While Reedy's look into the Middle East isn't a perfect one - he occasionally borders on sentimental - I do think that this will go a long way in helping younger readers to stay open-minded and feel connected to world events.
The evolving familial relationships or the impact of the letters
As another reader aptly pointed out in their review, the Wilson family is hurting at the beginning of the novel. They can't communicate with each other, and use emotional crutches - e.g. Mike's mother's overprotective behavior; his sister's brattiness - to try and compensate.
But as annoying and inconsiderate as both mother and sister may be sometimes, the letters allow Mike to see how their behavior is their way of coping. He's able to develop a much more well-rounded relationship with them - something that Reedy smartly includes in full- and it makes the legacy of the letters all the more meaningful.
While the romance between Isma and Mike is definitely cute, Reedy also does a good job of bringing up some important questions about the relationship. The two of them have to deal with the unfortunate prejudices of being an interracial couple in a small town, and Reedy is almost unflinchingly harsh as he puts them through the realities of that situation.
But as Mike and Isma undergo everything from rude comments to full-on verbal abuse from classmates, Reedy presents a nice parallel between Mike and his father jointly coming to the realization that deep down, people who lash out often do it out of fear, and it doesn't pay to give in to those expectations.
There's also a few side lessons on how people shouldn't be underestimated in terms of interests or talent because of gender.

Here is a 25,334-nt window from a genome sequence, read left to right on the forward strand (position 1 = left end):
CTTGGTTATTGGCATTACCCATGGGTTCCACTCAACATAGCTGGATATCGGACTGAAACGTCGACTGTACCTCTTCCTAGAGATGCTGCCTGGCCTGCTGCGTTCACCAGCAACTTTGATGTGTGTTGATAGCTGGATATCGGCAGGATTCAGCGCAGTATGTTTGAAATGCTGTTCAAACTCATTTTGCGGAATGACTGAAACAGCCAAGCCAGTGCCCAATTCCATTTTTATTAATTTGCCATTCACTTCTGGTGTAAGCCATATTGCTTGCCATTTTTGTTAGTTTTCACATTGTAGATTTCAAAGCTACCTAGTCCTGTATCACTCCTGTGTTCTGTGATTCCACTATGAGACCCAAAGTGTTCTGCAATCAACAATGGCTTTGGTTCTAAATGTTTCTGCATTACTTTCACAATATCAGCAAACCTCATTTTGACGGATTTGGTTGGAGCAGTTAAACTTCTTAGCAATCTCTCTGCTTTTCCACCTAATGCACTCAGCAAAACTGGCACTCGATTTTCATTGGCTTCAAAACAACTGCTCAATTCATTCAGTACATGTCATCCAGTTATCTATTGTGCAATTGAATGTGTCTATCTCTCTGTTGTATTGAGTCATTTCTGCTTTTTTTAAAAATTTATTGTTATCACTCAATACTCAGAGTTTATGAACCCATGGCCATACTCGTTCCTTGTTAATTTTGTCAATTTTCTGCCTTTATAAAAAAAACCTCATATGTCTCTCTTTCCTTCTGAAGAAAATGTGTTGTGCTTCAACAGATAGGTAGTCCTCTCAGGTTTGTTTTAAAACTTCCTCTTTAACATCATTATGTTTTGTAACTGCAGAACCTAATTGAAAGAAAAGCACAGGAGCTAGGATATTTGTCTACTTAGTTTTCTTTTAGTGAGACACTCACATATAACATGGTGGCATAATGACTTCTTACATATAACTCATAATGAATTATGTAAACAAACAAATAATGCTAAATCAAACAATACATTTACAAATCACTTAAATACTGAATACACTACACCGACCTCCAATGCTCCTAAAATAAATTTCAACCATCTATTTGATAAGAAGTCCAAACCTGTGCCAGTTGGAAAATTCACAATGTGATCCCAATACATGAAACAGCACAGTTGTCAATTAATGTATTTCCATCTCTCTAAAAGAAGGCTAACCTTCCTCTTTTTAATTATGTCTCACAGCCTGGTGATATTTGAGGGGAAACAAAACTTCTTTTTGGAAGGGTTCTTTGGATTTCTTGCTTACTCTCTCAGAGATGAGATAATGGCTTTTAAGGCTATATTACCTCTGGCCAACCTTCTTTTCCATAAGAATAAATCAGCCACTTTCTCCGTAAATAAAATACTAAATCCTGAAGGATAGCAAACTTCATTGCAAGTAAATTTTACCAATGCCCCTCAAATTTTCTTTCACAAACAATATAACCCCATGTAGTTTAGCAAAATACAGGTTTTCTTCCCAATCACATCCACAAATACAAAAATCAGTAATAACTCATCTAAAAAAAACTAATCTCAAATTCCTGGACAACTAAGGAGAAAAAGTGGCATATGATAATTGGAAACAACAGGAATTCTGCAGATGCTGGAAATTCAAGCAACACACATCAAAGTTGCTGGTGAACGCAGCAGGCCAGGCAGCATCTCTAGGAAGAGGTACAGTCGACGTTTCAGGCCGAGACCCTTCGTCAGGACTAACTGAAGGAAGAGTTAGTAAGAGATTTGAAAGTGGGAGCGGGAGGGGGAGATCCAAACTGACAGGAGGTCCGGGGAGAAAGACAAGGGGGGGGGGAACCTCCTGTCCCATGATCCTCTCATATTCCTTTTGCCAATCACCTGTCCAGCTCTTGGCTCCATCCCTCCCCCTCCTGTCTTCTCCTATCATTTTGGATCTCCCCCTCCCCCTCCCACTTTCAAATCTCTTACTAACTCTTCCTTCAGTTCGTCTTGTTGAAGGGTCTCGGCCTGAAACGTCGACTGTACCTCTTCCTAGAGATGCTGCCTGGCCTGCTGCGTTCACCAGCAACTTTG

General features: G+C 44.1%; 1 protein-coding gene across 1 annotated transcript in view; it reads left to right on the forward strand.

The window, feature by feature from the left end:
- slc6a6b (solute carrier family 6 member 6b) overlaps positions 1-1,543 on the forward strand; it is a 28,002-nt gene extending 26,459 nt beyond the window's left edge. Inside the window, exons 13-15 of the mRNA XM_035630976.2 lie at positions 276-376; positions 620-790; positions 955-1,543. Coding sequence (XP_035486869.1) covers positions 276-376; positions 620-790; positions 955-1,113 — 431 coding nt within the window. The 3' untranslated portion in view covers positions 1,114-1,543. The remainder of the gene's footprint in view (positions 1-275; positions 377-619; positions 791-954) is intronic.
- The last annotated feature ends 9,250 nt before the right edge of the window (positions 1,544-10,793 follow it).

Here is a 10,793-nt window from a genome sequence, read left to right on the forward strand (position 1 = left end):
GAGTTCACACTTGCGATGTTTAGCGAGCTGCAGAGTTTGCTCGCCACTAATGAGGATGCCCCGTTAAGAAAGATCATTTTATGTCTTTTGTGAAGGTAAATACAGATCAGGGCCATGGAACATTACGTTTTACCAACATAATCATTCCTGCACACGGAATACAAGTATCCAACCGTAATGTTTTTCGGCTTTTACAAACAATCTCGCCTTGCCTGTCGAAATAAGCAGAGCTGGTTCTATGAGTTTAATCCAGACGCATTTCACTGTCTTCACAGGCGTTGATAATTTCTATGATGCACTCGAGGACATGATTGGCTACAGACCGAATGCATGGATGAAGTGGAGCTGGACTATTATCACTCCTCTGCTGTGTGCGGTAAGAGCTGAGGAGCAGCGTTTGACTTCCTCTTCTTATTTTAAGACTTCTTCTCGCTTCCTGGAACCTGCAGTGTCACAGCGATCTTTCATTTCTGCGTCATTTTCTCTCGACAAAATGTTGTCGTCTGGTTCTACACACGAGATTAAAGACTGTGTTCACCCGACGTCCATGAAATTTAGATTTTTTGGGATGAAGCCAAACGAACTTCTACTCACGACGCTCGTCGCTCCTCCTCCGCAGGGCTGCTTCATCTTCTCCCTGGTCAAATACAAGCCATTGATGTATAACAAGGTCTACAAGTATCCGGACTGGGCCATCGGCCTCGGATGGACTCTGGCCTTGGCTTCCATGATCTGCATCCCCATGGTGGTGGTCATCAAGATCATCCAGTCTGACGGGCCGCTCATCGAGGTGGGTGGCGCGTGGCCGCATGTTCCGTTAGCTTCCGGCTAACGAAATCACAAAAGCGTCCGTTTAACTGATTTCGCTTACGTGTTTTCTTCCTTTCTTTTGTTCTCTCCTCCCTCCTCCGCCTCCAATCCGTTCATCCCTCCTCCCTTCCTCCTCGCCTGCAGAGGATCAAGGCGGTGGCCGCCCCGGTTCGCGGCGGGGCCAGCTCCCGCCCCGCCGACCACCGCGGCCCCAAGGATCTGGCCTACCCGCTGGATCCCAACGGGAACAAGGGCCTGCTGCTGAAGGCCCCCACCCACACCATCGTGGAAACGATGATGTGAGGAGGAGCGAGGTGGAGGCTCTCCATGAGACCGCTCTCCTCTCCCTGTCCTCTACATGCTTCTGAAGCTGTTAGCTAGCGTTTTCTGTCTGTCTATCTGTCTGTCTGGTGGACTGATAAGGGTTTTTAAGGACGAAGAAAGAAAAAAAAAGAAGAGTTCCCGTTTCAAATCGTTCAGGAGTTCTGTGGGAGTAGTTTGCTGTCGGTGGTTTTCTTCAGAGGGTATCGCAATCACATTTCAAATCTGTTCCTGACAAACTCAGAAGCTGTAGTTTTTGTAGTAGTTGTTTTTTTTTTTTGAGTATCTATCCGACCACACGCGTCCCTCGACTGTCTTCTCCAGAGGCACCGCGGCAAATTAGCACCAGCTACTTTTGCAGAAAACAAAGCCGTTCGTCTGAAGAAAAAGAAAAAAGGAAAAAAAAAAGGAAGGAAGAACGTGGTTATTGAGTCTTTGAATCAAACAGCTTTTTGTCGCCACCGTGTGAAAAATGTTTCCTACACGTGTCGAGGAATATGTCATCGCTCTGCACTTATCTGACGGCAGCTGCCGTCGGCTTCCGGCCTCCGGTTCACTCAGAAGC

-Mild spoilers ahead -
There is no perfect ending to Mike's story. At the end of the day, he is still living in a world without his father, and is still shouldering responsibilities that should fall on those who are far older than him.
But Reedy is very clear that because of his father's letters, Mike has learned how to adapt to changes and adversity with a maturity that will continue to help bring him and his family closer together. His wisdom will also continue to help him seek out the future that will help him be bold and live a good life, as Mike's father had hoped.
Things to consider:
There are several instances in the novel where secondary characters - particularly Mike's mother - display a significant amount of prejudice and racism against Isma and Middle Eastern culture.
As painful as it was to read those reactions against Isma, I loved the fact that Trent made it a point to include them in the book. They show not only how personal grief and misunderstandings can help perpetuate stereotypes, but also how it's important to not let the opinions of others impact one's own beliefs.
I think educators and parents can take Mike's refusal to follow along with the opinions of others about Isma, as a great example in discussions about how cultural stereotypes are perpetuated, and what it means
Through Mike's journey via his father's letters, readers not only get a beautiful coming-of-age story on what it means to become the best possible version of yourself even in the face of unimaginable adversity, but also a thoughtful look at tolerance, family and love in a small community.
I highly recommend this for readers who enjoy contemporary fiction, but also for educators and parents who are looking for fiction that presents an honest, sincere portrayal of what many of the families of our armed forces go through daily. There are likely younger readers out there with questions about military life - especially with recent world events - and Reedy gives them an unparalleled insight into that world.